Helpful and happy
Insiders claim that Accenture's strong culture and collegial atmosphere are among the high points of life at the firm. One source calls his colleagues "tolerant and highly motivated", while a co-worker says, "The culture among the company is quite friendly. People working together talk on a first-name basis." The friendly environment is a good thing, given that it may be easy to feel lost in a firm of 181,000. It also helps that new joiners are assigned a "'buddy' to help them integrate, and a career coach to advise on personal development and training." Explains one consultant, "Morally, all employees that I have seen so far have positive attitudes, are willing to help and are open to new thoughts." Sources also reiterate that Accenture is a great place to grow as a new consultant. "Opportunities for advancement are high, and I see, overall, a great future," raves one consultant.
Insiders from certain locations complain that the dress code is "always formal", but other offices loosen up a bit when it comes to attire. "It's usually business at the client and business casual on social events. At certain clients, business casual dress code is acceptable," a source explains.
Accenture also gets high marks for its diverse culture. A source says his office has "Asians, British, Europeans, Americans, lot of Aussies and Russians." States a manager, "The company promotes diversity -- you can find people from across all ethnicities and races in this company."
Although consultants say Accenture isn't hypercompetitive, it is "performance-driven", meaning that you are expected to put in your fair share of hours. Weekly, the schedule will "fluctuate wildly". Consultants say they generally work around 50 or 60 hours a week, but an analyst notes that "it's not typical to work during weekends, just in some periods." Explains a colleague, "Work hours are dependent on the project, however, the general rule of thumb is that face time is important. If you are not chargeable, you have opportunities to work on business development, proposals or presentations." In some offices, extra hours could reap rewards, we're told: "With the approval of project management, overtime can be compensated in the form of additional holiday or payout," a consultant reports.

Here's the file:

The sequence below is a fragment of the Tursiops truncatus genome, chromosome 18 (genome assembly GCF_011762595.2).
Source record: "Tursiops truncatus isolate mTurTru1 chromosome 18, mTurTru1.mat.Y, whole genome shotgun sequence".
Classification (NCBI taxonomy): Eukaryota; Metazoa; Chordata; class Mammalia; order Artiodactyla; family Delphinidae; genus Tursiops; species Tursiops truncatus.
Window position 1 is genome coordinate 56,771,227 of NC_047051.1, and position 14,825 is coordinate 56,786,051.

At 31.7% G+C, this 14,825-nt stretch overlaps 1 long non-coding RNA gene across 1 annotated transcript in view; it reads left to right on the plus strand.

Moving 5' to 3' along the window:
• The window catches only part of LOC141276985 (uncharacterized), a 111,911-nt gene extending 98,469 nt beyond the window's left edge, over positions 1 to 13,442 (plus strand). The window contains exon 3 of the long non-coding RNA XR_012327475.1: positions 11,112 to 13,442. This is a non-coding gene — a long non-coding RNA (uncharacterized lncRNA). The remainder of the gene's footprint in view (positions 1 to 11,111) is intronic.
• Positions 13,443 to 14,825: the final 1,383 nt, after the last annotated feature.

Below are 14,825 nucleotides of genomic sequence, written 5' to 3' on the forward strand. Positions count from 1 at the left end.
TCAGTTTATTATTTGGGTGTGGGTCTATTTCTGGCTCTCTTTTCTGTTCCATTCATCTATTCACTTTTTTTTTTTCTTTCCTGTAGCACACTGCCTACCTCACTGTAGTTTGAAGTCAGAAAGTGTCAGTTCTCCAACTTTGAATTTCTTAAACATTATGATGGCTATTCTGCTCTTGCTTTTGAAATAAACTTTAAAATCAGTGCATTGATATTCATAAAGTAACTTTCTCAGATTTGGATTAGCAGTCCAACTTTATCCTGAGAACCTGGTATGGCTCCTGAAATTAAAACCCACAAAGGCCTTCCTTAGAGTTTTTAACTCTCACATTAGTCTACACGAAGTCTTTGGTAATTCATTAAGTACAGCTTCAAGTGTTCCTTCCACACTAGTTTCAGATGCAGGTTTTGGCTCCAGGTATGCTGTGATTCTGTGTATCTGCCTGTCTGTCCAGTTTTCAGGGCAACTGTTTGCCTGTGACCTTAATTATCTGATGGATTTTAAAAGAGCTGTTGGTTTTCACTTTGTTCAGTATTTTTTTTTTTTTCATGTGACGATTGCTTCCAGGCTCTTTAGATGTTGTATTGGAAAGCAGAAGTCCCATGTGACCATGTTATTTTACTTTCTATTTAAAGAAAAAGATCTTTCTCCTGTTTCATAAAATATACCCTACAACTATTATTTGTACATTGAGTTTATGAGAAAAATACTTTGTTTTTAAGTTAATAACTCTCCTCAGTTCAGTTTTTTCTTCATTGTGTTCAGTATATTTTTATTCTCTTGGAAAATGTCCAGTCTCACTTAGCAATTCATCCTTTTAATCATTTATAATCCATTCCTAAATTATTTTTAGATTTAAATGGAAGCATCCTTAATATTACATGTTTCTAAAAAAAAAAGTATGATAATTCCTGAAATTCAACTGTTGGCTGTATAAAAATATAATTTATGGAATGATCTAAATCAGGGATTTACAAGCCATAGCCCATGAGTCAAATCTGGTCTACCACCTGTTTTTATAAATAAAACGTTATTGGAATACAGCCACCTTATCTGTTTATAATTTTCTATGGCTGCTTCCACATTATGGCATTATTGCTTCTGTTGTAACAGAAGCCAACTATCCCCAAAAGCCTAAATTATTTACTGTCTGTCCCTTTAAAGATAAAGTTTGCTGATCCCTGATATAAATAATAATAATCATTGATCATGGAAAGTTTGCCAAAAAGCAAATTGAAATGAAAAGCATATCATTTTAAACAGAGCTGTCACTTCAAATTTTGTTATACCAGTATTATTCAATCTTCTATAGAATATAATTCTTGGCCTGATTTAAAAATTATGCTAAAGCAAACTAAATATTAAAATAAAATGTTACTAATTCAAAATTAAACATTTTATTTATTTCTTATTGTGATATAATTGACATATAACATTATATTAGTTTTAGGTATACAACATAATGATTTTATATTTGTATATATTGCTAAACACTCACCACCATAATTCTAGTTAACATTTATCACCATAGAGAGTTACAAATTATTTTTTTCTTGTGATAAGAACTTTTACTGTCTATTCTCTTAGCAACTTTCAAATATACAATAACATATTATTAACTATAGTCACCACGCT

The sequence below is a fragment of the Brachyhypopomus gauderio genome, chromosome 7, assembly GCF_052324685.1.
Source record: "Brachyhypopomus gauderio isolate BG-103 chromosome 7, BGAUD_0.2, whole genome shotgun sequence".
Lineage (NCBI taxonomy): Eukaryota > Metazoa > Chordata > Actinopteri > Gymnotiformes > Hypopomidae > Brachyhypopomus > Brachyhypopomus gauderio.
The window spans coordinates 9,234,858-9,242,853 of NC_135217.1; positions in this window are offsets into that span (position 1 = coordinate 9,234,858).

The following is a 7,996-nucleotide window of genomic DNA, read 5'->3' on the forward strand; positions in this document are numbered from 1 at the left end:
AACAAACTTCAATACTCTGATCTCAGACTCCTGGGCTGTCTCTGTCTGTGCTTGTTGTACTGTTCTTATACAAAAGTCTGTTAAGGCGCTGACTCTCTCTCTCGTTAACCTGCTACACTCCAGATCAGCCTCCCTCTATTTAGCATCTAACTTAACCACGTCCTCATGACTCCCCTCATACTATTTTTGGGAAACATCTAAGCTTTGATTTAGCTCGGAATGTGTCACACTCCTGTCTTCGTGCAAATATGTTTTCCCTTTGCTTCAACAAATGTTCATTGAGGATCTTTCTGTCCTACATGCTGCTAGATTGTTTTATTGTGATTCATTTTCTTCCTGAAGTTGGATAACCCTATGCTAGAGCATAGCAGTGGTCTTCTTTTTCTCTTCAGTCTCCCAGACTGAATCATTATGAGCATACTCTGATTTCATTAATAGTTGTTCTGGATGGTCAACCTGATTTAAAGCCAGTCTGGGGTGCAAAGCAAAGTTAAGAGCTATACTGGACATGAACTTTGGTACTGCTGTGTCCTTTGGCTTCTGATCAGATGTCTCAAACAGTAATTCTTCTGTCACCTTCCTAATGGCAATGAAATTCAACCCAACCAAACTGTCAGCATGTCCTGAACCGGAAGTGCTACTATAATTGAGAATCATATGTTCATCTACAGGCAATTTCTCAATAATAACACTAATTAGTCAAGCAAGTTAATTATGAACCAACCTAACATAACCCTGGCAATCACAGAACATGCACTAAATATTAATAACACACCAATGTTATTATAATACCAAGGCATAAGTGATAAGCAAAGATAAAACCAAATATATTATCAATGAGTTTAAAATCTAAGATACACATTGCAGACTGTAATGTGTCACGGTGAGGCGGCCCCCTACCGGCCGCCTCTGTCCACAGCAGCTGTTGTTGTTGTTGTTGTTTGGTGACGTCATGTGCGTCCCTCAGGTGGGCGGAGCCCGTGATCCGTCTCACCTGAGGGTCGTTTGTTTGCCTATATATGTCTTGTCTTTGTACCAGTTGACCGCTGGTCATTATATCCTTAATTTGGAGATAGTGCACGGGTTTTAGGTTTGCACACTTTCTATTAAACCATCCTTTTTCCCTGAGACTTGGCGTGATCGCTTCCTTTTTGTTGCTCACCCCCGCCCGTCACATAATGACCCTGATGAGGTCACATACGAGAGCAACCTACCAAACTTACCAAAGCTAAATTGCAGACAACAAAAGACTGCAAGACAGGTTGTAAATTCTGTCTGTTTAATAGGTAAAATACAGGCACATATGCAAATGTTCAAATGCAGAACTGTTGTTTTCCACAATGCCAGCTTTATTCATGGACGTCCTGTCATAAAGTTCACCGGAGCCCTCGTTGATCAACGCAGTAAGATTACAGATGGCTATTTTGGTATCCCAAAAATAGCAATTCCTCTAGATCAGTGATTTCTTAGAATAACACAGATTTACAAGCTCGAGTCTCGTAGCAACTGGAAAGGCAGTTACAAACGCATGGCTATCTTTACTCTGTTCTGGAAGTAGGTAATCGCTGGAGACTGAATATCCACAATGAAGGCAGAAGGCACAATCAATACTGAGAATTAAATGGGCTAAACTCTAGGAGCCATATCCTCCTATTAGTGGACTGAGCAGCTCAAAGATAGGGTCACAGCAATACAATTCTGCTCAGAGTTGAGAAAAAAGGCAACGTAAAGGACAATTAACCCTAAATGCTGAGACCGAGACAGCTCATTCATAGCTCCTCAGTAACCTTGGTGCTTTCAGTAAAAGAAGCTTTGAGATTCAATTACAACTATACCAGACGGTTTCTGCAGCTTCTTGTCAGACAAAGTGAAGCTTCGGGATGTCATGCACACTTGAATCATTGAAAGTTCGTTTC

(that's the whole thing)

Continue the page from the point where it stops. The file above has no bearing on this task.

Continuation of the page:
Respondents say they expect plenty of travel, though some offices have more local projects than others. "The contract states you may be required to work abroad for up to 60 percent, though this is always discussed with HR first," a consultant states. A cohort who appreciates the chance to spread his wings comments, "Accenture Spain has many European projects, so you can get the chance to travel a lot, which is good financially and also for experience."
Show your face
A number of respondents voice complaints about the importance of face time at the firm. Says one source, "The most striking thing that I observed at Accenture is that career advancement, promotion and recognition depends more on the perception of your managers about you, rather than actual work that you do." Another explains the importance of networking: "People working on large-scale projects and with clients where relationships are well-established do not receive the same attention from senior management. Sometimes there is also bureaucracy regarding issues were many people are involved (training, rotation between projects etc.)."
But a manager in London explains that face time is actually a good opportunity to stand out from the crowd: "Generally speaking, being flexible is key to success within the firm. Partners will appreciate your flexibility and will request your services long after you have rolled off. Partners remember names of analysts and consultants, so it's good to have visibility. Excellence is rewarded."